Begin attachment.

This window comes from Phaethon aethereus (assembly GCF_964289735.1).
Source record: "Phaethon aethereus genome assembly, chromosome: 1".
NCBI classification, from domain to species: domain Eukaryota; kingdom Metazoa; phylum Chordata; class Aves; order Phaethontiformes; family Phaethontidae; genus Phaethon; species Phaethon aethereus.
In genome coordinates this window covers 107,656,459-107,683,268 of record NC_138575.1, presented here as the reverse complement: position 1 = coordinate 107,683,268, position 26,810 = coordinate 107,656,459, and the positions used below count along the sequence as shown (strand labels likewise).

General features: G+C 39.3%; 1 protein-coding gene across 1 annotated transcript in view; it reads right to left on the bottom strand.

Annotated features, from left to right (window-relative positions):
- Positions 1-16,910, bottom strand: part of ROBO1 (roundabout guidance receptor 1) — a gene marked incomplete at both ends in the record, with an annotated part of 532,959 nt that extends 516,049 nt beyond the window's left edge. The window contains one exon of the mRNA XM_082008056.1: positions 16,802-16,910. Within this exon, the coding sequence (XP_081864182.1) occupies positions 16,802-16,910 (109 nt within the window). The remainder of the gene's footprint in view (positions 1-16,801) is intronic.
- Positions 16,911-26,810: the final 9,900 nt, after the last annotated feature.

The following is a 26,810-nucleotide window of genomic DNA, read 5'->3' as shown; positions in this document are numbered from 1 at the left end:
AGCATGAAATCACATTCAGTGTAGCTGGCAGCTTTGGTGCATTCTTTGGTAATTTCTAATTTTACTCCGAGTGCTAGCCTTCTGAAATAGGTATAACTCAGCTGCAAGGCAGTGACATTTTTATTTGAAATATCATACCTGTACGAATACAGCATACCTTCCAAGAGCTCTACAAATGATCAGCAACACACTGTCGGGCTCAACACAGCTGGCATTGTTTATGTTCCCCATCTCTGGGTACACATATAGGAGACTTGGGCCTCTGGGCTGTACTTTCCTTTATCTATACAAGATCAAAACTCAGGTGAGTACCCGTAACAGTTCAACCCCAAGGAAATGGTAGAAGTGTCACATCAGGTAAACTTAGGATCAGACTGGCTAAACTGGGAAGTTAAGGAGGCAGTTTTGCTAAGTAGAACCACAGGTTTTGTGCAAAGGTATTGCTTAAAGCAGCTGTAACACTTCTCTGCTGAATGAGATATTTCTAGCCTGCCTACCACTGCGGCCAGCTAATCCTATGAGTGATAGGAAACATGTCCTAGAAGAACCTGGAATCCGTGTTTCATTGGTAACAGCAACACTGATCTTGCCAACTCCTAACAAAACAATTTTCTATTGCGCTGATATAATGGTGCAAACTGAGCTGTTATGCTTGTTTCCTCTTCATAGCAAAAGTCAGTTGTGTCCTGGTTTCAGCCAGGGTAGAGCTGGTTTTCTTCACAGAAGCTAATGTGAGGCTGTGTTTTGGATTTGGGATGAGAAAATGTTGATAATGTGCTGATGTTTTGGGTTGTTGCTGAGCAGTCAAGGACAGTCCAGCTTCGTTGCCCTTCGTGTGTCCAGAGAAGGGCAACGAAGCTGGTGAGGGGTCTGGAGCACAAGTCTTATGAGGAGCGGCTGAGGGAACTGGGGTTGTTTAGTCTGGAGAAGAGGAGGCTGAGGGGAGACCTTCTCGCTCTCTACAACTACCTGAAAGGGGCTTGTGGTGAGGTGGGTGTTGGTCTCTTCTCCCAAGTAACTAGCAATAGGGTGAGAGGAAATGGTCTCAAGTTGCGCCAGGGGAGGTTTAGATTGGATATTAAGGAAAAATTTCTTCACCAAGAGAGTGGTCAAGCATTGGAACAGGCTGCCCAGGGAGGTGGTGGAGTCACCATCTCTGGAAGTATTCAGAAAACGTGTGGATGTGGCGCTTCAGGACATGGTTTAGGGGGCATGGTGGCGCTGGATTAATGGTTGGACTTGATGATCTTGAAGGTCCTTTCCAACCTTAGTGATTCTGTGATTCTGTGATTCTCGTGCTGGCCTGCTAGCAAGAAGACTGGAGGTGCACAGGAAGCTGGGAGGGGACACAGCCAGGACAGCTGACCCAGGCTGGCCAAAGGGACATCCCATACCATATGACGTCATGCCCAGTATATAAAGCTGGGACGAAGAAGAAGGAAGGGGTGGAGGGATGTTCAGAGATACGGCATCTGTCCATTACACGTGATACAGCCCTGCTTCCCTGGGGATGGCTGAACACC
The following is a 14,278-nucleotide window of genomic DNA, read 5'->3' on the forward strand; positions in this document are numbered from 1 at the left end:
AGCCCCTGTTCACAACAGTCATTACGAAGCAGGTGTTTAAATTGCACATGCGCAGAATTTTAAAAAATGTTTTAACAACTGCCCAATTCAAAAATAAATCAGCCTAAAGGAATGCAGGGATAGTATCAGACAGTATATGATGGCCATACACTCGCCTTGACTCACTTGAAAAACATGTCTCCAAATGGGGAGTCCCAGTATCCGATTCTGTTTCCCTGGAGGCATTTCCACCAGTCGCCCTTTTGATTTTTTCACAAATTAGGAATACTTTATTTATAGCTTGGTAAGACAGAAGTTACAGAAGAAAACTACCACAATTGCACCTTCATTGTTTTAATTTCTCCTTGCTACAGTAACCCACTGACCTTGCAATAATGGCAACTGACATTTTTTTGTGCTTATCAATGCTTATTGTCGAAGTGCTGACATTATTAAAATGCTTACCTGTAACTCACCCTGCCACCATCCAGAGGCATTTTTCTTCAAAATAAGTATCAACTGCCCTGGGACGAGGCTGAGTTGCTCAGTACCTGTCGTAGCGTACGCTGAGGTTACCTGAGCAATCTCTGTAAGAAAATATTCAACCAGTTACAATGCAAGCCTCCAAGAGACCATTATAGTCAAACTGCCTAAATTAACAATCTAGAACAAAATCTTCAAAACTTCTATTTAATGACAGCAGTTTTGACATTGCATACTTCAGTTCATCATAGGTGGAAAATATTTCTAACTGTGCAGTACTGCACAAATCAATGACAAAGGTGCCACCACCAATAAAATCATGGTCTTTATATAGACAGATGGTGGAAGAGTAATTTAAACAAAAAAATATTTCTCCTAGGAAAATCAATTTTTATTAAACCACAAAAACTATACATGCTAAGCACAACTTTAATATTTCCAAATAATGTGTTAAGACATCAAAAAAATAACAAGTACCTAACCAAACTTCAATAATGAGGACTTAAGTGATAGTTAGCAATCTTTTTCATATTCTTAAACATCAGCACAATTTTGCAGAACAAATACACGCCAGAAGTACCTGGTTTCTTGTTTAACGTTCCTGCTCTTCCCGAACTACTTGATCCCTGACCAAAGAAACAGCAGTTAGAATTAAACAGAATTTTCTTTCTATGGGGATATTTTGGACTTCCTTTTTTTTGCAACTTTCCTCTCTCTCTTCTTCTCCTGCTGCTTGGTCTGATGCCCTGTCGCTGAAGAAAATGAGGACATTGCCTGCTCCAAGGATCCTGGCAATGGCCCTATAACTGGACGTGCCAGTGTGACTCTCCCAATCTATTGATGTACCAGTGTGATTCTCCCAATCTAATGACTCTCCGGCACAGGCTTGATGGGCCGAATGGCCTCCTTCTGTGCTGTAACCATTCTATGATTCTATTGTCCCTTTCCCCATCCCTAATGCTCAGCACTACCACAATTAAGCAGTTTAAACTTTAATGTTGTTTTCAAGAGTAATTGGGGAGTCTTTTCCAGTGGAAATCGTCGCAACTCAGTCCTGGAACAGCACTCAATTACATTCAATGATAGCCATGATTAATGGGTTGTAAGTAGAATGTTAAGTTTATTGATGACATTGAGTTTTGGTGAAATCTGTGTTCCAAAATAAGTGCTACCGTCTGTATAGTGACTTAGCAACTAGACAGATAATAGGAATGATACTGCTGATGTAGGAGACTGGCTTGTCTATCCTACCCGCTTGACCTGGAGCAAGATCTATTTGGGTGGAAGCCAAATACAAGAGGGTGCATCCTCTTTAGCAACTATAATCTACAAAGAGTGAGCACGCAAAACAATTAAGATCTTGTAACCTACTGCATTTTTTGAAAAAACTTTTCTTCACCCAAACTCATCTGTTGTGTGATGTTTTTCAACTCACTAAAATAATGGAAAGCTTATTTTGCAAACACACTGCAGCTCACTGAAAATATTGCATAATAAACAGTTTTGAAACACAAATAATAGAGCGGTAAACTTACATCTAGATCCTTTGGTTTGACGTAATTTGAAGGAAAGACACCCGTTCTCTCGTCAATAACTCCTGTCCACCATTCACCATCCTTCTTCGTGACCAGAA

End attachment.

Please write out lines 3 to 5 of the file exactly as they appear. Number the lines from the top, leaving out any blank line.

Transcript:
NCBI classification, from domain to species: domain Eukaryota; kingdom Metazoa; phylum Chordata; class Aves; order Phaethontiformes; family Phaethontidae; genus Phaethon; species Phaethon aethereus.
In genome coordinates this window covers 107,656,459-107,683,268 of record NC_138575.1, presented here as the reverse complement: position 1 = coordinate 107,683,268, position 26,810 = coordinate 107,656,459, and the positions used below count along the sequence as shown (strand labels likewise).

General features: G+C 39.3%; 1 protein-coding gene across 1 annotated transcript in view; it reads right to left on the bottom strand.